JARED_HANSON: Yeah, well, yeah, I would say like, certainly over the course of time, so I think one of my learnings here is just like, you know, kind of maintaining an open source project for over 10 years, you start to see like more more cycles come through. So like, I want to talk about this documentation a little bit, it's relevant to what you guys are all saying. So like in the early days, I set up the passport website and some documentation. And the documentation was really, probably a little bit more conceptual in nature, which was fine at those days. So think about, again, like Node back in 0.2, 0.4, the 3.1.0 days. Node itself was attracting sort of a different audience of developers. You had very leading edge developers who are willing to get in the bleeding edge. Reading a lot of code, like when I was writing Passport, I was reading a lot of code of other libraries at the time, just to understand development. And I think that was common. Like a lot of the people that started using Passport, even though it made it relatively easy, I think they were the type of developer that was willing to get and read the code and the internals, like you were saying, AJ, whether they understood it all or not, you had people digging into it. And so the documentation was a little bit more geared towards that. But like as you think about this, the scales just in like number of adopters and like over time, you start like node has attracted different developers over time. Now it's much more of an established thing, you know, like it's not bleeding edge anymore. People adopt it because they know that they can write stable applications in it. And you have developers that just kind of, you know, maybe aren't going to read the code of the libraries that they pull in as dependencies and just want the documentation to be there. So I've evolved the website over time a lot as well to like add documentation, which is really helped a lot. So one of the frameworks that I used was, have you guys come across Diataxis? I'm not quite sure how you say it. It's like a documentation framework that's interesting. I'll send you guys a link and we can put it in the notes or whatever. But it's really talking about like, think about the challenges that you face as a developer. There's different challenges that you face in terms of like, you might be coming into something very new where you want just that step-by-step tutorial. So like on the Passport website, I have step-by-step tutorials for people who might not have ever used Node or Passport. So it assumes some knowledge like you have Node up and running, but you can follow just step-by-step. This is what you do to get off in your thing. This is what you do like on an HTML page to add a login form. This is the type of route that you will add to your Express app, and it's just you follow it step-by-step. You don't have to have any knowledge, and then at the end of it, you have a working sample application. There's also just more reference style documentation where it's like, hey, I just want to know APIs and that sort of stuff, options. I just want to know what's there. I don't want to follow tutorial. Then there's conceptual documentation, which is like, okay, I might have this thing running in my app, but now I need to know what's actually doing. What is this OAuth thing behind the scenes, which I didn't have to know from the tutorial, but maybe I want to know it now that I'm more experienced with my application and taking it to production. I want to know what problems I might face. So different developers at different stages have different needs. So writing documentation to those needs is really important. And I saw that one of the motivating factors for me to add some of that documentation to the website was just the sheer number of GitHub issues being filed of things like you said. It's like, OK, I just pulled in this library and tried to put it in my app. It's just not working. I don't know how to fit all the pieces together, right? Which is maybe not something I obviously would have liked scene being the developer of it. I'm of course too familiar with the details, so I don't necessarily think about those problems all the time. But then you start to see the influx of issues of people having them. So taking a step back and writing documentation that just assumes very little knowledge about the system has greatly reduced my own support load. It just cut those issues down because now there's just a tutorial to point to if someone has a question or the questions ought to go away because they find a tutorial on their own. So it's just a way to scale. I guess my time or maintainers.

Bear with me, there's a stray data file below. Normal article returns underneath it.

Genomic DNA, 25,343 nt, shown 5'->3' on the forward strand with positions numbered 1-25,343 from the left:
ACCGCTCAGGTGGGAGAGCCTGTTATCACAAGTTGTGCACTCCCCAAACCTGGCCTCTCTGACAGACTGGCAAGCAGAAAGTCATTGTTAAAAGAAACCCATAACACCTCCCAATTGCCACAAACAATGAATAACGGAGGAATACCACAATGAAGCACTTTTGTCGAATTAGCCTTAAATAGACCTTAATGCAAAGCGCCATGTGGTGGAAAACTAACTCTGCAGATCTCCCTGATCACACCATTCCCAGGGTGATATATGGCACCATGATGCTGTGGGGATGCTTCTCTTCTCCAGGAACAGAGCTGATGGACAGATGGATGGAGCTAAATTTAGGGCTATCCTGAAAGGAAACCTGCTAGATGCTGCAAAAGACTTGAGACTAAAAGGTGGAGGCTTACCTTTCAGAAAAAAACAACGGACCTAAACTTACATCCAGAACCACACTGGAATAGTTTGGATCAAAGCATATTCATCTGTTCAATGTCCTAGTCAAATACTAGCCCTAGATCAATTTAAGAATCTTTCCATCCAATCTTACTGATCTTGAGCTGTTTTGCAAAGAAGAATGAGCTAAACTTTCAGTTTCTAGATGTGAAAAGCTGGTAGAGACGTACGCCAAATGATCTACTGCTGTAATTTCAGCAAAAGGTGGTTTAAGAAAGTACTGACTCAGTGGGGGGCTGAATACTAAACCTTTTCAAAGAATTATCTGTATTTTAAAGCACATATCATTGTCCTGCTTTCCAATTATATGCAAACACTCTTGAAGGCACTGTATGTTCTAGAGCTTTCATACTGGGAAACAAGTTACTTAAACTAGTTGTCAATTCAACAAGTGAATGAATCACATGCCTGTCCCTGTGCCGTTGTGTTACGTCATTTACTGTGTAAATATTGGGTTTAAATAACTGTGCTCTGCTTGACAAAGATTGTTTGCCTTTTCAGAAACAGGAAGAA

CHARLES MAX_WOOD: Yep. Makes sense. I kind of want to take this back. Um, working on passport JS and onto, uh, authentication. So let's talk a little bit about authentication here for a minute. So you get this basic functionality up where, you know, maybe it does OAuth or, uh, open ID or something. And, you know, you can, uh, you can maybe bring some other strategies. Um, when, when did the new strategies come in? Was that something that was there from the get go or was that something that.